Subramaniam pictured delivering a performance poetry Tg mtf stories. Credit: Sakthi Nithyanandan. Art has helped me identify my self-worth. It has been a medium for me to express my hope, joy, fear, anguish, desires and struggles. It is a reflection of my deep self that mirrors my journeys. It is a divine experience. When I paint, it is like my blood flows into the canvas and there is a soul connection. My artworks "The Purple Princess" and "I with in" celebrate the pure feminine and androgynous expressions with bright fluorescent colors. More recently, I have started to incorporate augmented reality into my artworks -- a technology that will help provide another level of meaning and emotional engagement with audiences.

Many people in the community are artistic and creative, but they seldom have the opportunity to practice their art. I realized that our community could not only express themselves through art, they could make a living from it. That is how our Transhearts project was born.

I traveled with my team to several cities and small towns in south India to offer free workshops on expressive painting. It has been a therapeutic experience for the participants. When they are making art, they forget time. Participants create works during a Transhearts workshop. Credit: Sahodari Foundation. We have exhibited the community's artworks in galleries, universities, colleges and public spaces.

The reception had been tremendously positive. When people see the artwork they can identify and empathize with us. Each piece of art tells a story. Abinaya's "The Struggling Sex Worker" was a moving work, very raw in portraying the exploitation of trans bodies. Viji D's "Begging Cycle" expresses the anguish of asking for money from strangers in trains to meet her basic needs. Nayanthara's "Finding Oneself" is beautiful, spiritual and powerful.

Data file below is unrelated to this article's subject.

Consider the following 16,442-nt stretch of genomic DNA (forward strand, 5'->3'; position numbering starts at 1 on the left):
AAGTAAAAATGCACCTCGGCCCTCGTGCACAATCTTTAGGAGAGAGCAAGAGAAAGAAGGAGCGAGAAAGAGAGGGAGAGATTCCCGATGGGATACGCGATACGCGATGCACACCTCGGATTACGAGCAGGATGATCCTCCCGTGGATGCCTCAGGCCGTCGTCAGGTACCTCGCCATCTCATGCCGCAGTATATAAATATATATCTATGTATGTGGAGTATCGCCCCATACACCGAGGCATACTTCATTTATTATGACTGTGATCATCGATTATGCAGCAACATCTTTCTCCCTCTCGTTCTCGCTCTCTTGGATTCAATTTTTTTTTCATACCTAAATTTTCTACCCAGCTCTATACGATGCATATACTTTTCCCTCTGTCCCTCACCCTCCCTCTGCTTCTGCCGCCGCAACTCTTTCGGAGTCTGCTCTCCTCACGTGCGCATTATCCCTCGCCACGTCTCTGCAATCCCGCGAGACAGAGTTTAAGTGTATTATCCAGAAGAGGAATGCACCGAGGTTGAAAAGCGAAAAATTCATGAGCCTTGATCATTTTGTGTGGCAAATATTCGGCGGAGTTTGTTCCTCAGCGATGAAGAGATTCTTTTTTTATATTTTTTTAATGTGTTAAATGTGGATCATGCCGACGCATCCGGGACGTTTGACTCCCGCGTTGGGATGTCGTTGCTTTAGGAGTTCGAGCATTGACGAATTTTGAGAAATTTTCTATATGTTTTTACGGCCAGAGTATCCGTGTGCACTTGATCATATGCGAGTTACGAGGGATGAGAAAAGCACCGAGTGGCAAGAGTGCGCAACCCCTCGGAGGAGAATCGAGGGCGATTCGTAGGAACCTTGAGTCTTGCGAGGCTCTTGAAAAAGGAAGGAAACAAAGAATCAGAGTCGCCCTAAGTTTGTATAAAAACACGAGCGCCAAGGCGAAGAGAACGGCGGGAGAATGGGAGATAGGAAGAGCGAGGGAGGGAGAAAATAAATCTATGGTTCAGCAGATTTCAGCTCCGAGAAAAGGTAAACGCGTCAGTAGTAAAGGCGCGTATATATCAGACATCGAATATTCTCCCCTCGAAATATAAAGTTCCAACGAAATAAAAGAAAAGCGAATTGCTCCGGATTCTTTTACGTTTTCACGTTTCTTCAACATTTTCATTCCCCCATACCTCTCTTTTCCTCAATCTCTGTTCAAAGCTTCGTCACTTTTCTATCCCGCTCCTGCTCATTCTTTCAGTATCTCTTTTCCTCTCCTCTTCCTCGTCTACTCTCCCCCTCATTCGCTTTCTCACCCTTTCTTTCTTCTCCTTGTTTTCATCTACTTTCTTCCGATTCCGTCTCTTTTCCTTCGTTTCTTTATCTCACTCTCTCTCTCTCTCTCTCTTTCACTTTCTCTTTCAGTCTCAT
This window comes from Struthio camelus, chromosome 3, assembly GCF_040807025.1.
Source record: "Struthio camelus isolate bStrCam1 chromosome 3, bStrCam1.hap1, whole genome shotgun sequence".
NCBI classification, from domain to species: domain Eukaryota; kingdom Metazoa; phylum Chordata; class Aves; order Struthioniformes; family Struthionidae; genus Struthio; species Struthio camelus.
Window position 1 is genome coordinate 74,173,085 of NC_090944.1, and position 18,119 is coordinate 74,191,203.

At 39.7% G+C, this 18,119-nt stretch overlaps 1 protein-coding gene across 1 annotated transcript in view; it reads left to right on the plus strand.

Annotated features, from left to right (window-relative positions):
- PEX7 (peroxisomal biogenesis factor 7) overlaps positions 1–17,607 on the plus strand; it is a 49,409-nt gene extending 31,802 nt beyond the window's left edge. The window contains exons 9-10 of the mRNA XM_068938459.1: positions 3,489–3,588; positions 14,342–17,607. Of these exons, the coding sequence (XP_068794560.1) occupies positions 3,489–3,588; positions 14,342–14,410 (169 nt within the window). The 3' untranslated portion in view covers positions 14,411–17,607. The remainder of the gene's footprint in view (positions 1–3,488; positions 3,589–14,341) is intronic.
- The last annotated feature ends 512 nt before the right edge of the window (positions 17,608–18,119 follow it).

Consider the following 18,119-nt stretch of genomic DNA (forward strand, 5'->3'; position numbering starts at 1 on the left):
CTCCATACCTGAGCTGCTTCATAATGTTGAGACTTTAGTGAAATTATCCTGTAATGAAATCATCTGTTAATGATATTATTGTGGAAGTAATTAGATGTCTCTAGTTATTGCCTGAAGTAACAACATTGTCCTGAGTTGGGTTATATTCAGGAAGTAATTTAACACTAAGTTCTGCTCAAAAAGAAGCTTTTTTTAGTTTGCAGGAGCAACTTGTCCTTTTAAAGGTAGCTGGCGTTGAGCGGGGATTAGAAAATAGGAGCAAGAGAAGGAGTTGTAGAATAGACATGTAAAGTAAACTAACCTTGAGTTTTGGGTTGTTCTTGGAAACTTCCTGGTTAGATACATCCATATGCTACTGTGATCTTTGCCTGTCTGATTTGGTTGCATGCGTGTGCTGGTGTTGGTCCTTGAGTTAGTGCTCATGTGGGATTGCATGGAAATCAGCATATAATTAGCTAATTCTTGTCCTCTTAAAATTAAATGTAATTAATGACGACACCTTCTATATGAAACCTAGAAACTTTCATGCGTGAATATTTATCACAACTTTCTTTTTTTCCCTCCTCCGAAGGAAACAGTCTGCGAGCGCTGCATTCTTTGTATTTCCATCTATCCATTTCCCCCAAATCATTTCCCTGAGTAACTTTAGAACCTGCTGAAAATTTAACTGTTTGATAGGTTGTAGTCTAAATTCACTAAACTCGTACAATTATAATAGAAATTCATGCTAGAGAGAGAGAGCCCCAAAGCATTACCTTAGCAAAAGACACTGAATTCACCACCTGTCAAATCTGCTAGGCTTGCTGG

The deepest wounds cannot heal until they are expressed. It can bring out our beautiful side. It can make us more tolerant of differences -- and of one another. Standing up against violence. Sexual violence is a terrible, horrible, health-affecting issue that transgender people have endured for decades.

Research from the Indian states of Maharashtra, Tamil Nadu and Karnataka found that four in 10 transgender people will experience some form of sexual abuse before the age of Many of us remain silent victims. The Red Wall Project was created to empower the voices of India's transgender and gender-diverse people, and to help resist the crimes perpetrated against us. It is a community "art-ivism" project whereby participants are interviewed by my team and write down their experiences of assault, abuse or rape on paper marked with Tg mtf stories palm prints in red paint.

Listening to the experiences can be traumatizing, yet we are determined to do it. If we don't tell our community's stories, who will? With their consent, we bring these stories to the public. During the exhibitions, I use my poetry Tg mtf stories performance art to provoke dialogue about taking action against gender-based crimes.

Participants in the Red Wall project write their stories. Kalki sees the red painted palms ifying "a slap against abusers and a of resistance.

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We want to reach out to India's young people with our stories, and tell them that it is unacceptable to hurt people based on their gender identity. Through victims' first-hand s, we can show them that we are human beings who deserve better treatment, respect and dignity.

Whenever we exhibit these testimonials, I see people reading them patiently for hours. I have seen visitors who, after reading, sit in silence in tears. Young people come to me and say, "What can I do to stop this violence? How can I be supportive? Empathize with us. That is all we need. Struggle for recognition.

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email: [email protected] - phone:(489) 117-4925 x 2473